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Siberian Ice Maiden

2,500-year-old Siberian Ice Maiden will finally be laid to rest in her homeland

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The Siberian Ice Maiden, also known as the Princess of Ukok and the Altai Princess of Ochi-Bala, is a 2,500-year-old mummy of a woman found in 1993 in a kurgan (mound) of the Pazyryk culture in the Republic of Altai, Russia. It was considered to be among the most significant archaeological findings in Russia of the late 20th century.  The indigenous people of Altai have been campaigning for years to rebury her remains, and now this wish may finally become a reality with plans presented for the construction of a special monument in her honor.

The Ice Maiden, believed to be only 25-28 years old when she died, was found undisturbed in a subterranean burial chamber on the Ukok Plateau near the border of China, in what is now the Autonomous Republic of Altai. The plateau, part of the Eurasian Steppes, is characterized by a harsh, arid climate. The area is known by the local people as the “second layer of heaven.” As well as the sarcophagus with the mummy, six horses richly saddled and harnessed and two warriors were found indicating that the woman came from a noble clan.

The Siberian Ice Maiden was discovered in a mound on the Ukok Plateau

The Siberian Ice Maiden was discovered in a mound on the Ukok Plateau. Credit: Zabara Alexander / flickr

The indigenous people of Altai believe the Ice Maiden was a priestess who chose to die to protect the Earth from evil spirits and that the scientific testing on her remains have angered her spirit, causing natural disasters.  Her remains have undergone an endless series of tests at the Museum of the Novosibirsk Institute of Archaeology and Ethnography, which has included facial reconstruction, X-Rays, CAT scans, DNA tests, and other analyses. Several months ago, a council of elders in Russia’s Altay Region voted to rebury her remains in order to appease her spirit.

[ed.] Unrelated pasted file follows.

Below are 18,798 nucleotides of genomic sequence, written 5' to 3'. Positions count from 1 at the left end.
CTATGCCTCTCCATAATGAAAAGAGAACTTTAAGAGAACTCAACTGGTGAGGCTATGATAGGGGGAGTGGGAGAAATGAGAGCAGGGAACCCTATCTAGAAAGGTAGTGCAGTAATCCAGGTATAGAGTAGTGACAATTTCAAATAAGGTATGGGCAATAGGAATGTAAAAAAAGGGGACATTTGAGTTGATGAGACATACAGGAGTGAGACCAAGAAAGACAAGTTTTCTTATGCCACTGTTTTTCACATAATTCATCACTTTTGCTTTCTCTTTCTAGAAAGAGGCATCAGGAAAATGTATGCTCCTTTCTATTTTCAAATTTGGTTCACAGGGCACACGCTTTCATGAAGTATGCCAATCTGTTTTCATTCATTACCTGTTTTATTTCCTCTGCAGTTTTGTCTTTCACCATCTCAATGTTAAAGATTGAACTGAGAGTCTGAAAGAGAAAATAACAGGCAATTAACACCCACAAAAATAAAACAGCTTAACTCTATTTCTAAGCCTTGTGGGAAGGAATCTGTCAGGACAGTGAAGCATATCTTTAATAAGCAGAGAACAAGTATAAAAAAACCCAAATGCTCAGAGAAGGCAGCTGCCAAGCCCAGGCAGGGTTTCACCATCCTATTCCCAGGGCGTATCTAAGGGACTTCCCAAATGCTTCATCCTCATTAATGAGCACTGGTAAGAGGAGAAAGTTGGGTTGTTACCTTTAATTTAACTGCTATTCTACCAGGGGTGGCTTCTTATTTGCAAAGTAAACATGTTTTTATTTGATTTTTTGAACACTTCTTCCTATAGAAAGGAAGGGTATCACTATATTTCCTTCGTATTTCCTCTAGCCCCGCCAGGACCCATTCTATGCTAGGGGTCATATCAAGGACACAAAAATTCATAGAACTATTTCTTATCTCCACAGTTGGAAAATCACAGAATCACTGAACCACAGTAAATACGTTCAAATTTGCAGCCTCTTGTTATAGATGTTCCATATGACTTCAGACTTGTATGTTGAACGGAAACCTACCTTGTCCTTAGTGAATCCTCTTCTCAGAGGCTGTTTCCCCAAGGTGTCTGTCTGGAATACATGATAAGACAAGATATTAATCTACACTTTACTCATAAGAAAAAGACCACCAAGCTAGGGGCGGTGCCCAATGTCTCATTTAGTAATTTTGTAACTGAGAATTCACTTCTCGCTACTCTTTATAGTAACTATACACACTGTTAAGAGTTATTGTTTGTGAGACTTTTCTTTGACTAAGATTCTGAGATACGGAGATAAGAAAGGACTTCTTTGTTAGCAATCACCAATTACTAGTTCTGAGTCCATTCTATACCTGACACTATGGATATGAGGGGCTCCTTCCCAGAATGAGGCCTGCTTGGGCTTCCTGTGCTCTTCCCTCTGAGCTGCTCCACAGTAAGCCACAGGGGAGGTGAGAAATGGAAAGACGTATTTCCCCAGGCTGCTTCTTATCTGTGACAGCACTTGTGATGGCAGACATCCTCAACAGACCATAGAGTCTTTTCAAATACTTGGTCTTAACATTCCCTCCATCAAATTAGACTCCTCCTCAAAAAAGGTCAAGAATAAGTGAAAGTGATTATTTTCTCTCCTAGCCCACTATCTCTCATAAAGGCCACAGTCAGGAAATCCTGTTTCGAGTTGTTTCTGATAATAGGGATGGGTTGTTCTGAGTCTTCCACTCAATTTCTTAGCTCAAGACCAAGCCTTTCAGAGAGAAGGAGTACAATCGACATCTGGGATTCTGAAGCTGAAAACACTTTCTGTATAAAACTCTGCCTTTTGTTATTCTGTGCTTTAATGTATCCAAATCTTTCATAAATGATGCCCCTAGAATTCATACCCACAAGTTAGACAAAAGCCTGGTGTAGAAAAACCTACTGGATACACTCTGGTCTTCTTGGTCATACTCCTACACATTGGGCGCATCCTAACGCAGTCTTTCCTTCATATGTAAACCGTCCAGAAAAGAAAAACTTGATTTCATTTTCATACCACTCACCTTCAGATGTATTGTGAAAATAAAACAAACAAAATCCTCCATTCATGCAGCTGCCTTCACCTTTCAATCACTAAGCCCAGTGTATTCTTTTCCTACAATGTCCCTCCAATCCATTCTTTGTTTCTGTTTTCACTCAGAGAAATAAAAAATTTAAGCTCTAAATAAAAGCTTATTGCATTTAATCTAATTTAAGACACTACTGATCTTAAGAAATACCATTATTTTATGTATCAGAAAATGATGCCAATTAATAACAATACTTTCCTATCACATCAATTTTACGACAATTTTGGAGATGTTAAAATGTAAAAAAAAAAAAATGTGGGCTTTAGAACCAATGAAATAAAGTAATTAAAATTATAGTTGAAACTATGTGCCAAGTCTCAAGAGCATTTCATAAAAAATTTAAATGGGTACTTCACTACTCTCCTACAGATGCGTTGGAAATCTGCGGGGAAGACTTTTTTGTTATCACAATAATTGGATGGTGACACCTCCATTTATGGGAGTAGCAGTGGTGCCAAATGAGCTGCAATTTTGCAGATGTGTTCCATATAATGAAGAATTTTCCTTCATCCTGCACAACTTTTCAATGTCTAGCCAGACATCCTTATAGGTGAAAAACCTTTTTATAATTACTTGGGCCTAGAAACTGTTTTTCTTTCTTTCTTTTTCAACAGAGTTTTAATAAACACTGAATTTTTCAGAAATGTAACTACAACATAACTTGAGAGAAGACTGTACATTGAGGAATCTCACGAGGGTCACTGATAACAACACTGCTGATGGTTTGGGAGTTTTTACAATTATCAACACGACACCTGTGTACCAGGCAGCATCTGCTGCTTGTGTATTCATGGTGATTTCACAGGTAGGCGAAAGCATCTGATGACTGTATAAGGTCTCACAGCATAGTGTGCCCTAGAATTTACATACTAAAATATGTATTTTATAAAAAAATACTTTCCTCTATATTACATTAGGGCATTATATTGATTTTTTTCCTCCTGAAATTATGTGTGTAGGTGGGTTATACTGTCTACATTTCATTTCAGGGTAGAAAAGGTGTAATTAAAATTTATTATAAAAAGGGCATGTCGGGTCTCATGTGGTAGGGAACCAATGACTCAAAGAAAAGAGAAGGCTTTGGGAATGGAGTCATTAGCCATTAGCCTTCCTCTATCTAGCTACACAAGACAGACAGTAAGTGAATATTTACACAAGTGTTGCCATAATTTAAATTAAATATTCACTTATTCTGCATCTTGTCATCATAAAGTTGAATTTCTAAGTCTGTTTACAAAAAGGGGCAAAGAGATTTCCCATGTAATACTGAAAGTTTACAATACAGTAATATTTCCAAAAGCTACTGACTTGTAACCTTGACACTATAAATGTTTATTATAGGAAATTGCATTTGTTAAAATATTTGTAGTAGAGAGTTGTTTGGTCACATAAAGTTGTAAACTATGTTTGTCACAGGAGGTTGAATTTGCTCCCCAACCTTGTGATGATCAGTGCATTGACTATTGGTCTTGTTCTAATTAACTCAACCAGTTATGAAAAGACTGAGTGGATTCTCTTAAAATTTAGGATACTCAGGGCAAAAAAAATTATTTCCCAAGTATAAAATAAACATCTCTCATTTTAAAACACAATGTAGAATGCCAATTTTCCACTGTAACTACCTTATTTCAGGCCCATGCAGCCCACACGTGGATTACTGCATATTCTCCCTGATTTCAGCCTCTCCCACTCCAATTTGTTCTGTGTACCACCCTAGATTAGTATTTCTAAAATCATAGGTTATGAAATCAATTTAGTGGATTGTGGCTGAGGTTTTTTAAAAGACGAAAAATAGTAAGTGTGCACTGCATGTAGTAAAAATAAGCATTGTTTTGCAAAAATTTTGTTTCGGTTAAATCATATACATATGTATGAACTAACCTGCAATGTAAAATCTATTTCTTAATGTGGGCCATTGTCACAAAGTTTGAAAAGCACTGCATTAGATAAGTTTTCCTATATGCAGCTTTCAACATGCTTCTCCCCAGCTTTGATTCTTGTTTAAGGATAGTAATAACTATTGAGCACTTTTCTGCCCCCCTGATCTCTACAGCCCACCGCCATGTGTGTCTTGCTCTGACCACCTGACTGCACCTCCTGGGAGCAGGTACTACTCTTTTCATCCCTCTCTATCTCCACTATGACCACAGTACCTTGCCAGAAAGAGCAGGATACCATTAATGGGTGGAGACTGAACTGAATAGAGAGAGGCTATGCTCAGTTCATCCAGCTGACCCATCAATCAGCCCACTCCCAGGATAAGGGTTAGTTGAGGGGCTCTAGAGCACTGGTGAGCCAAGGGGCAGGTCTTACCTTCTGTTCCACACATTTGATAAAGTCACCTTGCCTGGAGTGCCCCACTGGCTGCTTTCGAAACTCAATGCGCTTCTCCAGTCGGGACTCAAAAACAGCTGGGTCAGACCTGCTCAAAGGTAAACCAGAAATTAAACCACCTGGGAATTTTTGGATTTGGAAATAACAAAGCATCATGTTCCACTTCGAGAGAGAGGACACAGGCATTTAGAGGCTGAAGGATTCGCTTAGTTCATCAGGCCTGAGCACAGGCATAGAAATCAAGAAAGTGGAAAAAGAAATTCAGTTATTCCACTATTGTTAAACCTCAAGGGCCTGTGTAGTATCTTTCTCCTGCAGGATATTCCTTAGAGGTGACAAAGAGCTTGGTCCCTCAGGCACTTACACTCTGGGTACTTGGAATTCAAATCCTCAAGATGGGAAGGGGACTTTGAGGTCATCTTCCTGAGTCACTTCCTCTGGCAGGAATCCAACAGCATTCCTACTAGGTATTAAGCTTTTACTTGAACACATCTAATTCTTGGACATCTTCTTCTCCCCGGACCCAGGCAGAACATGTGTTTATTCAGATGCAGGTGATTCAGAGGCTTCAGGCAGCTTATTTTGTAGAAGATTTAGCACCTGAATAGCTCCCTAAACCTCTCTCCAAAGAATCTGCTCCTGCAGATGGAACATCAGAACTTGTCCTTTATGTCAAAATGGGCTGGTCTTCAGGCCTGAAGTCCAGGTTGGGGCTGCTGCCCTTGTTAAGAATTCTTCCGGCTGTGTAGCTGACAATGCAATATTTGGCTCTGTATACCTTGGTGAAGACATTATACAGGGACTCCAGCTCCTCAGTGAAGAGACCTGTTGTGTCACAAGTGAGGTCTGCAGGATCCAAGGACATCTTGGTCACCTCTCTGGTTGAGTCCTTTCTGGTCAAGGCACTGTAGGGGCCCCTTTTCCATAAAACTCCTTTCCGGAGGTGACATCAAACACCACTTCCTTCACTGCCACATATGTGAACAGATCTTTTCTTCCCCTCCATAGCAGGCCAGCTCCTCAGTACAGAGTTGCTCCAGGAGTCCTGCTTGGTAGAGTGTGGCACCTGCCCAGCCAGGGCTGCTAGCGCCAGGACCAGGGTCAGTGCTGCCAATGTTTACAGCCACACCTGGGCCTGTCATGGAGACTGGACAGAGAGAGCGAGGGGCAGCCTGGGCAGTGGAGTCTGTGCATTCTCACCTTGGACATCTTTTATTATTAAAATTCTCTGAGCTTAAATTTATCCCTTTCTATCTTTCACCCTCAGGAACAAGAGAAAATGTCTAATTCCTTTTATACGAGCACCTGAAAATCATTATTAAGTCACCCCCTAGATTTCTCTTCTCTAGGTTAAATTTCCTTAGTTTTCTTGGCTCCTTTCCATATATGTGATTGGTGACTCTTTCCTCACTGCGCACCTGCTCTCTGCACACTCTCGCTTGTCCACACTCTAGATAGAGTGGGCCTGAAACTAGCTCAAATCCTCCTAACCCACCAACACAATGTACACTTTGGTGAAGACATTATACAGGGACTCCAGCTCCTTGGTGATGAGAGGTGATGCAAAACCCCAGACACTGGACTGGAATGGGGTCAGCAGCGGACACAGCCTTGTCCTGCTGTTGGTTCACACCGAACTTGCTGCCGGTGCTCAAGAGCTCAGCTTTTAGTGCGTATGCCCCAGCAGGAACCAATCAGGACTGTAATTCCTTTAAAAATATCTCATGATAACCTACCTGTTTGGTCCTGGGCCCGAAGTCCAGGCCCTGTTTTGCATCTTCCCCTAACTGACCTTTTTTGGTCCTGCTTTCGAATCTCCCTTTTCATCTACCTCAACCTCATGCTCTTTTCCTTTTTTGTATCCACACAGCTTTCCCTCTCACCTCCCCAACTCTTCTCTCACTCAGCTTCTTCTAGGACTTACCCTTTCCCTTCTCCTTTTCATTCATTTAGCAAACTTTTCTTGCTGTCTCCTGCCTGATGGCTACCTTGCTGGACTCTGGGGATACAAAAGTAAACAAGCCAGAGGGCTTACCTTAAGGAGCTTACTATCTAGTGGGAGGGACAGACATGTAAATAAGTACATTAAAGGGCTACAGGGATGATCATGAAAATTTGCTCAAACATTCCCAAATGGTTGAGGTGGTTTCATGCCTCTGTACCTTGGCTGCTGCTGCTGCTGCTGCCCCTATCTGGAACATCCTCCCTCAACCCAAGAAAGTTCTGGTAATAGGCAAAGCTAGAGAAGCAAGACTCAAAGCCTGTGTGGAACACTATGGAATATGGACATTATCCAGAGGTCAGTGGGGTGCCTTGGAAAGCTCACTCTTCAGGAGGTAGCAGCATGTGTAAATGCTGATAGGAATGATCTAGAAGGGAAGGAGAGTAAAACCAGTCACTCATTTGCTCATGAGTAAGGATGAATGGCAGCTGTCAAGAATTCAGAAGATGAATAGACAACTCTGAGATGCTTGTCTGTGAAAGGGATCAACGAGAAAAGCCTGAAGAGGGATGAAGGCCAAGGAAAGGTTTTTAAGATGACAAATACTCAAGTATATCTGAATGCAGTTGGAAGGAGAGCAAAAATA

Reconstruction of the Ice Maiden's face

Reconstruction of the Ice Maiden's face. (Wikipedia)

The TASS Russian News Agency reports that this may now become a reality as sketches of a proposed burial mound have been presented in the Republic of Altai.

“It is supposed that the mummy will be buried at its original burial place, in the Ukok plateau, from where it was unearthed by archaeologists in 1993. A burial monument will be erected above the grave, a kind of mausoleum. Now we have several designs,” Altai Kine, the president of the Kin Altai Turkic Spiritual Centre, a regional public organization, told TASS. He added that final approval has not yet been received from the government to rebury the Ice Maiden, “but we do believe this young woman will finally rest in peace.”

Sketches of the proposed Mausoleum for the Siberian Ice Maiden

Sketches of the proposed Mausoleum for the Siberian Ice Maiden. Picture: Spiritual Centre of the Turks Kin Altai

Kine explained that any proposed designs for the mausoleum must meet three criteria: “Firstly, the body should be reposed in the site of the original burial. Second, the mausoleum mound must be made according to the traditions that were followed when the Princess was buried. And third, scientists shall be granted access to the body.”

The Siberian Times reports that the options for the mausoleum are being made public to initiate public discussion in the media, with the hope to gain final approval and move the project along so the Ukok Princess may finally rest in peace in her homeland.

Featured image: The Ukok Princess of Siberia (Wikipedia)

By April Holloway

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April Holloway is a Co-Owner, Editor and Writer of Ancient Origins. For privacy reasons, she has previously written on Ancient Origins under the pen name April Holloway, but is now choosing to use her real name, Joanna Gillan.

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